HIV/TB alliance deadlier than thought, warns report
The potent role of HIV in ushering in tuberculosis (TB) infection is highlighted in a report released by the WHO today (24 March).
As many as a quarter of TB deaths occur in patients with HIV infection, according to the 2009 Global TB Control Report — twice as many as previously recorded.
Worldwide some 15 per cent of people with TB infection are also infected with HIV and Sub-Saharan Africa accounts for almost 80 per cent of these cases, the new data show.
The findings, released to coincide with World TB Day, "point to an urgent need to find, prevent and treat tuberculosis in people living with HIV…" said Margaret Chan, director-general of the WHO.
"These direct measurements provide strong evidence that the relative risk of developing TB in HIV-positive people ... is higher than previously estimated," says the report.
The figure is double the estimate that WHO published in 2008 but the report says this does not mean that the number of HIV-positive cases of TB doubled between 2006 and 2007. Rather, data gathering has improved because more countries are making direct measurements of the prevalence of HIV in TB patients.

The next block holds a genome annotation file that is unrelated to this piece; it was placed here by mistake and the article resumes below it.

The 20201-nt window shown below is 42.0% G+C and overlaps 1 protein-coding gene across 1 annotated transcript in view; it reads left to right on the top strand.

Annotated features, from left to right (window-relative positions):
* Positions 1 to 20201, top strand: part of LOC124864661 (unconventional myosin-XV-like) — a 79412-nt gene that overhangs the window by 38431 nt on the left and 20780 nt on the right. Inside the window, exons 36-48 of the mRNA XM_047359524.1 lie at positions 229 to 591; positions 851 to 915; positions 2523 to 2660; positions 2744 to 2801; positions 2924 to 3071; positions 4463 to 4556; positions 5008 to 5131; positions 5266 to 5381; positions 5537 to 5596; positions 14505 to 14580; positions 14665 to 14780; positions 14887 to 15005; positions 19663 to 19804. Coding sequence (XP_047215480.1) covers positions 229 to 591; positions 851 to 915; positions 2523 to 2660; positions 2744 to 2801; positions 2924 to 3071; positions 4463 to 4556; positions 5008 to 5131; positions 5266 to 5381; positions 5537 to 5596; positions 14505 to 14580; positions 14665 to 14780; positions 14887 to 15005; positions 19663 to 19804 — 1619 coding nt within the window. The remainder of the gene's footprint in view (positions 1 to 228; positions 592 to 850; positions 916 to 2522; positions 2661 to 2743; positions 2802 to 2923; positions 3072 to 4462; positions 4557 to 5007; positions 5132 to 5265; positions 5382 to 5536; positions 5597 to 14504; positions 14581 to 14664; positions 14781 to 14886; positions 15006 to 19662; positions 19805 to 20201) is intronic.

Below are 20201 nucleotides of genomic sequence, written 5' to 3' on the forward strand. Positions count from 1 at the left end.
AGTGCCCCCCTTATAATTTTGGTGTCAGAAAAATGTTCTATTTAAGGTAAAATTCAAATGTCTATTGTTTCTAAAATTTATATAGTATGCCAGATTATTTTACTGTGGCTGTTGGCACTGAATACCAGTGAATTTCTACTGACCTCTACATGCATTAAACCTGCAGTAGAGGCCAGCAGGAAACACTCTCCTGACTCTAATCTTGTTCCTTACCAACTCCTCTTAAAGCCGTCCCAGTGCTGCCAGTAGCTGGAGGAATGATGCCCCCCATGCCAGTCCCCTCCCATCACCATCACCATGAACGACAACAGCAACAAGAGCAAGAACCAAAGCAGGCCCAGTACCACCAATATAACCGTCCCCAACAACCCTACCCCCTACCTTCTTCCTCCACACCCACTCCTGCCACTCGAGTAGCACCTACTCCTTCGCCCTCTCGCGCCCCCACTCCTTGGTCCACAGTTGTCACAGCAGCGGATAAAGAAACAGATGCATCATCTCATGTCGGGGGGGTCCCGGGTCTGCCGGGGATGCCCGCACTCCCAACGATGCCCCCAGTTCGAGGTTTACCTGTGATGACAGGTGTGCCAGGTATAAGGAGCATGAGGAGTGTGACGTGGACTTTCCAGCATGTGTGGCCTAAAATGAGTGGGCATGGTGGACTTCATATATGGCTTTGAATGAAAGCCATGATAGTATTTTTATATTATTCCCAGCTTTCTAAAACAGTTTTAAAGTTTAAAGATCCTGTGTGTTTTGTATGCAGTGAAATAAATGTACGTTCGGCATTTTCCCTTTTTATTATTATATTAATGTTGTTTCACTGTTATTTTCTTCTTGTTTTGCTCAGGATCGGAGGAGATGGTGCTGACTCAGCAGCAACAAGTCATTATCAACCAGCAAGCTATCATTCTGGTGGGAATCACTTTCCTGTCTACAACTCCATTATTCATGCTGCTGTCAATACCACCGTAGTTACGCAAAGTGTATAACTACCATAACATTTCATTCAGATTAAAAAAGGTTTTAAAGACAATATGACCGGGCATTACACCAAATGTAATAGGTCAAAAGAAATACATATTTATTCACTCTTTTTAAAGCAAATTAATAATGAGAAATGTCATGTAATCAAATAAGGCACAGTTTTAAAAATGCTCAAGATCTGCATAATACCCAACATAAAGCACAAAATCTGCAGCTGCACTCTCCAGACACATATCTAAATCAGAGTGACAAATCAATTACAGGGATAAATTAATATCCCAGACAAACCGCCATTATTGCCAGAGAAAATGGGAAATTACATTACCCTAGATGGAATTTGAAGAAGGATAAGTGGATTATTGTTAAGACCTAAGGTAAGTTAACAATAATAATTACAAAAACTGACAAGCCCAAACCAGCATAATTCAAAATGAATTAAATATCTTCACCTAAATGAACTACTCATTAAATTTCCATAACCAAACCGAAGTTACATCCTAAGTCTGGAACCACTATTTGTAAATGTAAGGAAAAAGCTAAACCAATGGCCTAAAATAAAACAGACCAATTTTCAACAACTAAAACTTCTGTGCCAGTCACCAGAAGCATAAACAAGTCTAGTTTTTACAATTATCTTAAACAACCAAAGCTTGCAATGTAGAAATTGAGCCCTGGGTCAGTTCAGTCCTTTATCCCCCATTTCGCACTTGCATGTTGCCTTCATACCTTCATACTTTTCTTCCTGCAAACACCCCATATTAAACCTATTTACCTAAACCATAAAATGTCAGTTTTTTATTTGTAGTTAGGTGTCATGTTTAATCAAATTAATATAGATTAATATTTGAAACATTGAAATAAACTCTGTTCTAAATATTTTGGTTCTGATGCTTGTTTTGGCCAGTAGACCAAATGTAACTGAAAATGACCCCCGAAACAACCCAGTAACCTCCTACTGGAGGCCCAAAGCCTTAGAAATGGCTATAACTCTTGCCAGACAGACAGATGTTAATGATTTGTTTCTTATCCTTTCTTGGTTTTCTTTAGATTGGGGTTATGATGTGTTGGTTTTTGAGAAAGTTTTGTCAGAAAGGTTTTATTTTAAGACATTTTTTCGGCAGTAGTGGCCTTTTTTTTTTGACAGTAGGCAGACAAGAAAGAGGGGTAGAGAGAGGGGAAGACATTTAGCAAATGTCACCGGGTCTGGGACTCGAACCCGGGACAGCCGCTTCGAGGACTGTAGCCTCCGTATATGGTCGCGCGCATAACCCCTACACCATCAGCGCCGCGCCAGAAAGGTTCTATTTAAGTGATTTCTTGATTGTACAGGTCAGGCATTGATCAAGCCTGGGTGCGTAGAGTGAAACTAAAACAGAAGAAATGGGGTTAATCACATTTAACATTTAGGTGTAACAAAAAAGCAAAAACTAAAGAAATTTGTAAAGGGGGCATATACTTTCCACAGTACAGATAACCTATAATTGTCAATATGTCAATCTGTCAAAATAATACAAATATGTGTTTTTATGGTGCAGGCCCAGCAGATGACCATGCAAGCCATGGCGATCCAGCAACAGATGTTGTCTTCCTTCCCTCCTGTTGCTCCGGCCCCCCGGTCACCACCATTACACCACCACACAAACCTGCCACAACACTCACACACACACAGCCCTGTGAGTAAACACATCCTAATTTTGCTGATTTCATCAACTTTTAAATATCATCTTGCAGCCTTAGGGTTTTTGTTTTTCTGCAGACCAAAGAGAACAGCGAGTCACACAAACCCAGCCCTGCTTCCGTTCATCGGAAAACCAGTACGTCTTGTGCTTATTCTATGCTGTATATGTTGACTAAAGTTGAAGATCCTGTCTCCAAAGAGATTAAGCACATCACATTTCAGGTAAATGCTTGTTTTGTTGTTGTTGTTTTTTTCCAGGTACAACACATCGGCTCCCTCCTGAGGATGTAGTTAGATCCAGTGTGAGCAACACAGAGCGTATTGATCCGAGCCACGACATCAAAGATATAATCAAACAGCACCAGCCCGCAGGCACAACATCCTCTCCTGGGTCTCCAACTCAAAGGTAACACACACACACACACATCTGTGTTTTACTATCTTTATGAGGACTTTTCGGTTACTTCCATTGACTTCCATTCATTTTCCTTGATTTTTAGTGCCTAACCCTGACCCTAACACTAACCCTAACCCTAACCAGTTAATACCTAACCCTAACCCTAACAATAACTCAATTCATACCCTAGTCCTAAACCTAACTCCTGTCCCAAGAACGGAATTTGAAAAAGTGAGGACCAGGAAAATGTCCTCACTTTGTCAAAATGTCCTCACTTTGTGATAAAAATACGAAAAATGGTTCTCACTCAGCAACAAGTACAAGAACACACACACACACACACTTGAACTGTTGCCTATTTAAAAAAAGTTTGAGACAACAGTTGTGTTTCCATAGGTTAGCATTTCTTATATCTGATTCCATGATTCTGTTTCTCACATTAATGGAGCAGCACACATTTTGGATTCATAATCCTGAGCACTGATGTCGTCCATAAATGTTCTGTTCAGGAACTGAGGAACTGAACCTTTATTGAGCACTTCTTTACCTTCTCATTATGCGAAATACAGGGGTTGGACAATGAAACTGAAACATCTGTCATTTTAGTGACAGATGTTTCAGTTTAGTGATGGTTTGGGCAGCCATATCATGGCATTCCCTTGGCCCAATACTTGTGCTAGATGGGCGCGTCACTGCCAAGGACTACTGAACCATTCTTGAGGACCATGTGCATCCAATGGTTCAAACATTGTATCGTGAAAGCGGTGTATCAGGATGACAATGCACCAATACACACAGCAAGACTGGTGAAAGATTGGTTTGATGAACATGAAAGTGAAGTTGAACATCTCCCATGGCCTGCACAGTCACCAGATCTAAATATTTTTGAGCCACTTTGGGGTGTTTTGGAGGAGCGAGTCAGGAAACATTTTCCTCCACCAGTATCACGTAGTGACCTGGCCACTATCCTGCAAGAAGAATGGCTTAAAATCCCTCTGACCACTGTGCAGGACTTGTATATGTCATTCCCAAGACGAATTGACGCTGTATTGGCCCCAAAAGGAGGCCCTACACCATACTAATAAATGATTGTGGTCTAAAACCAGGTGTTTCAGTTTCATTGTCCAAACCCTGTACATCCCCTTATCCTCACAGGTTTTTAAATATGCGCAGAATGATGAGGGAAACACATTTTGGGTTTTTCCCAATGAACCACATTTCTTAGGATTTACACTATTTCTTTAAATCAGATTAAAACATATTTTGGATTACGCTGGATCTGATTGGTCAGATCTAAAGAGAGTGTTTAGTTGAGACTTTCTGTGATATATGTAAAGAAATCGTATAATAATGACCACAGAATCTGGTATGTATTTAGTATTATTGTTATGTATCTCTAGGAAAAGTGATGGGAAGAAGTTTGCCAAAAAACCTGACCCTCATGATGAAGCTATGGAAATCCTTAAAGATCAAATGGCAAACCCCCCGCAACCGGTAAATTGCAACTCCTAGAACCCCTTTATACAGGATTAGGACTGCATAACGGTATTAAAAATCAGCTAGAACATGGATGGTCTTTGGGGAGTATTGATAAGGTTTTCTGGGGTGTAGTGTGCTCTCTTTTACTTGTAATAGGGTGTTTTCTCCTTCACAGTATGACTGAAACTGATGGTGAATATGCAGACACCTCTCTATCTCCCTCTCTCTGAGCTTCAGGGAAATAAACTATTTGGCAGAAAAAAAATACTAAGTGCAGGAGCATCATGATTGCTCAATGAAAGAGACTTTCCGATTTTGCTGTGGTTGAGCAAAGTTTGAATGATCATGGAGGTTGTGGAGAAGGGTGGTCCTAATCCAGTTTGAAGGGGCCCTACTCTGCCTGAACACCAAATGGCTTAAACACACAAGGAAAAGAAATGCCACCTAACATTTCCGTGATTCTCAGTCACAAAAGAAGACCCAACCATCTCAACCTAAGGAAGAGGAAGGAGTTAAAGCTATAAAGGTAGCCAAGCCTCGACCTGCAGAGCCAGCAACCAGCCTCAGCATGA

The findings highlight the need to better understand the relationship between the two infections, say researchers in South Africa.
"Three quarters of all TB patients in South Africa are HIV positive," says Salim Karim, director of the Centre for AIDS Programme of Research in South Africa (CAPRISA) based in Durban, South Africa.
There are several challenges to treating the co-infection. Antiretroviral drugs used for HIV/AIDS lead the body to break down certain TB drugs more quickly, which weakens their effect. And patients suffer from side effects when they take up to seven different drugs for TB and HIV.
Karim, who will be leading research into recurrent TB infections to ascertain whether they are the result of a relapse or a re-infection with a different strain of TB, told SciDev.Net that there are 700,000 people on AIDS treatment programmes in South Africa who are at a high risk of TB re-infection.
In much of South Africa the clinics are "overcrowded and poorly ventilated" — so people with the most highly infectious cases of TB are put close to people who carry a high risk of contracting TB, he says.
The WHO report says that overall TB infection rates have remained broadly stable, with just below 9.3 million new cases in 2007, while the proportion of people with TB continued to decline. Co-infection and the growth in drug-resistant forms of tuberculosis present the greatest challenges to combating TB.
The report also says there are concerns that the global financial crisis will exacerbate deficits in funding for TB.